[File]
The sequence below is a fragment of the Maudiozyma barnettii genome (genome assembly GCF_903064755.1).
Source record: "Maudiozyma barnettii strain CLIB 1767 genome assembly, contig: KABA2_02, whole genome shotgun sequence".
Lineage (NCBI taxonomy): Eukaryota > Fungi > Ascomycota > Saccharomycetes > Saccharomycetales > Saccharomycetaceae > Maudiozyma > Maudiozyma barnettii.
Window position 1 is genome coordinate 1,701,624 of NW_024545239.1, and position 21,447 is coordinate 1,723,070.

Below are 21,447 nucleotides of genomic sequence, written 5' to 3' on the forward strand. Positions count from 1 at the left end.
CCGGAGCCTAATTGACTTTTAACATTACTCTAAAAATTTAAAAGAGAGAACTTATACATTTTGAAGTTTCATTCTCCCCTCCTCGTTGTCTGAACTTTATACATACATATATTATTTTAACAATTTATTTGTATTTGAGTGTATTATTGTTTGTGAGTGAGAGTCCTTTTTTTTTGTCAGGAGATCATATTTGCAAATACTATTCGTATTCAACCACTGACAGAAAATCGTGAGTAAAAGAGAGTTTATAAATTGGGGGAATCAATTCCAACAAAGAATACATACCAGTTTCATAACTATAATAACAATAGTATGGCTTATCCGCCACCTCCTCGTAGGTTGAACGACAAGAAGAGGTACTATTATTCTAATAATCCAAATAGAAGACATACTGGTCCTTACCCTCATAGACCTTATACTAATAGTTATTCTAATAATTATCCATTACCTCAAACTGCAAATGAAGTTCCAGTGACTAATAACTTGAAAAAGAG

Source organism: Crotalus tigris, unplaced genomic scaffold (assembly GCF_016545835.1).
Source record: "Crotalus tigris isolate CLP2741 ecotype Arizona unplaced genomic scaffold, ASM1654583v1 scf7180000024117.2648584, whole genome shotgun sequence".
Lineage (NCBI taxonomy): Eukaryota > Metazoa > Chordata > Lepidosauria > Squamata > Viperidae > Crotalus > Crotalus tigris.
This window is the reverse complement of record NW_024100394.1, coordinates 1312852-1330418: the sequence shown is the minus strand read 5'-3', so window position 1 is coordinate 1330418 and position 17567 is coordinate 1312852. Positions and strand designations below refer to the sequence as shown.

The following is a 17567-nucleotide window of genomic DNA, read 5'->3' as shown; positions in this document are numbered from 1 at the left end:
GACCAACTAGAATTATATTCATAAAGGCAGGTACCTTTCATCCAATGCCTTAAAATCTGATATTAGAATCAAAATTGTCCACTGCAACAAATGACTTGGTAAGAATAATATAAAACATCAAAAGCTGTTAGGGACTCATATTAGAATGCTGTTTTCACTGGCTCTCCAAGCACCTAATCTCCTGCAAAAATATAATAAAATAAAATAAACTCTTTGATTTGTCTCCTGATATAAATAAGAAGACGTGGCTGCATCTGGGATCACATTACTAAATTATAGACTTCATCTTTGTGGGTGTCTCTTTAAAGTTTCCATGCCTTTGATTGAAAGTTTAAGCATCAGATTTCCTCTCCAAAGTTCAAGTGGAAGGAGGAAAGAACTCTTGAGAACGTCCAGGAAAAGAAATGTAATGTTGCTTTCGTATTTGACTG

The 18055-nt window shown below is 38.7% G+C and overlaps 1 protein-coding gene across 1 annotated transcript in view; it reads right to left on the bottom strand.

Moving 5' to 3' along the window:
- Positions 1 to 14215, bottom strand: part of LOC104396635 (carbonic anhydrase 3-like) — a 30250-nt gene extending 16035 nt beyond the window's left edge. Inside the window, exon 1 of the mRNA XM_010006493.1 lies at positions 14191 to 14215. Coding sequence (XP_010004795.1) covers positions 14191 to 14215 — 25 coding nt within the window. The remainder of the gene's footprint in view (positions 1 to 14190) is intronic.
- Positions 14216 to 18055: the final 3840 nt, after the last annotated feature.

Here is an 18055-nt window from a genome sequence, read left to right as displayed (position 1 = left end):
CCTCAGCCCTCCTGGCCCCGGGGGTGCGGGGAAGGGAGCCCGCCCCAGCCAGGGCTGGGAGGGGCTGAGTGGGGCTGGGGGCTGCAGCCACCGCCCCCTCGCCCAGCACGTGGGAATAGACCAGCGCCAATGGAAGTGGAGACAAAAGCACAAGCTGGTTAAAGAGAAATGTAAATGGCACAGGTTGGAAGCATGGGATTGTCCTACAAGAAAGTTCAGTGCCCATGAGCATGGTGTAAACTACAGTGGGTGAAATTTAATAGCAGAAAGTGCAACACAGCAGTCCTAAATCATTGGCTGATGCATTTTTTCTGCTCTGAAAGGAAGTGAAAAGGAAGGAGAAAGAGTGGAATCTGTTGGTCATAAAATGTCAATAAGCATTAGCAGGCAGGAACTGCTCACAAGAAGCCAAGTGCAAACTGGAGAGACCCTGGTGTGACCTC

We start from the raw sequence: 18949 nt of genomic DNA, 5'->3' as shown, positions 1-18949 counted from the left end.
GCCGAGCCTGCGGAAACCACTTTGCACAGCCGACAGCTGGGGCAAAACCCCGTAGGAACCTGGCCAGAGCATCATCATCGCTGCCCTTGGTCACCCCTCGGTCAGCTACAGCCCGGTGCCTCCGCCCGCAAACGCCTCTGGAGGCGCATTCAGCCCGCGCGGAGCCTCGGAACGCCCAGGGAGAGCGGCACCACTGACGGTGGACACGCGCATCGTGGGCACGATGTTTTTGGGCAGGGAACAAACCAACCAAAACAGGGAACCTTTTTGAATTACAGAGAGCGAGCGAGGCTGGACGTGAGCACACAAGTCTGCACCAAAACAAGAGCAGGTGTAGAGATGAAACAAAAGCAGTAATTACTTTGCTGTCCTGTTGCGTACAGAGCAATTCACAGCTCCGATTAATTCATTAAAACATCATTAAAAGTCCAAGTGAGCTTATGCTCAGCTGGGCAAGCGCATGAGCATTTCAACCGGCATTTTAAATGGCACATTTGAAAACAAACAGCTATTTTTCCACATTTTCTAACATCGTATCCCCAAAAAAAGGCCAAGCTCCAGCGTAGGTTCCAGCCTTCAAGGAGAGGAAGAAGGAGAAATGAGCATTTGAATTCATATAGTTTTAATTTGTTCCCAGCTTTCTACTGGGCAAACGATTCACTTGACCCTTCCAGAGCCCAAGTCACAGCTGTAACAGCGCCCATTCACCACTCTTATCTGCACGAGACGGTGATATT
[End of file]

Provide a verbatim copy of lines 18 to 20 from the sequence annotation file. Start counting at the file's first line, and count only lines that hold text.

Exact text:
CCTCAGCCCTCCTGGCCCCGGGGGTGCGGGGAAGGGAGCCCGCCCCAGCCAGGGCTGGGAGGGGCTGAGTGGGGCTGGGGGCTGCAGCCACCGCCCCCTCGCCCAGCACGTGGGAATAGACCAGCGCCAATGGAAGTGGAGACAAAAGCACAAGCTGGTTAAAGAGAAATGTAAATGGCACAGGTTGGAAGCATGGGATTGTCCTACAAGAAAGTTCAGTGCCCATGAGCATGGTGTAAACTACAGTGGGTGAAATTTAATAGCAGAAAGTGCAACACAGCAGTCCTAAATCATTGGCTGATGCATTTTTTCTGCTCTGAAAGGAAGTGAAAAGGAAGGAGAAAGAGTGGAATCTGTTGGTCATAAAATGTCAATAAGCATTAGCAGGCAGGAACTGCTCACAAGAAGCCAAGTGCAAACTGGAGAGACCCTGGTGTGACCTC

We start from the raw sequence: 18949 nt of genomic DNA, 5'->3' as shown, positions 1-18949 counted from the left end.
GCCGAGCCTGCGGAAACCACTTTGCACAGCCGACAGCTGGGGCAAAACCCCGTAGGAACCTGGCCAGAGCATCATCATCGCTGCCCTTGGTCACCCCTCGGTCAGCTACAGCCCGGTGCCTCCGCCCGCAAACGCCTCTGGAGGCGCATTCAGCCCGCGCGGAGCCTCGGAACGCCCAGGGAGAGCGGCACCACTGACGGTGGACACGCGCATCGTGGGCACGATGTTTTTGGGCAGGGAACAAACCAACCAAAACAGGGAACCTTTTTGAATTACAGAGAGCGAGCGAGGCTGGACGTGAGCACACAAGTCTGCACCAAAACAAGAGCAGGTGTAGAGATGAAACAAAAGCAGTAATTACTTTGCTGTCCTGTTGCGTACAGAGCAATTCACAGCTCCGATTAATTCATTAAAACATCATTAAAAGTCCAAGTGAGCTTATGCTCAGCTGGGCAAGCGCATGAGCATTTCAACCGGCATTTTAAATGGCACATTTGAAAACAAACAGCTATTTTTCCACATTTTCTAACATCGTATCCCCAAAAAAAGGCCAAGCTCCAGCGTAGGTTCCAGCCTTCAAGGAGAGGAAGAAGGAGAAATGAGCATTTGAATTCATATAGTTTTAATTTGTTCCCAGCTTTCTACTGGGCAAACGATTCACTTGACCCTTCCAGAGCCCAAGTCACAGCTGTAACAGCGCCCATTCACCACTCTTATCTGCACGAGACGGTGATATT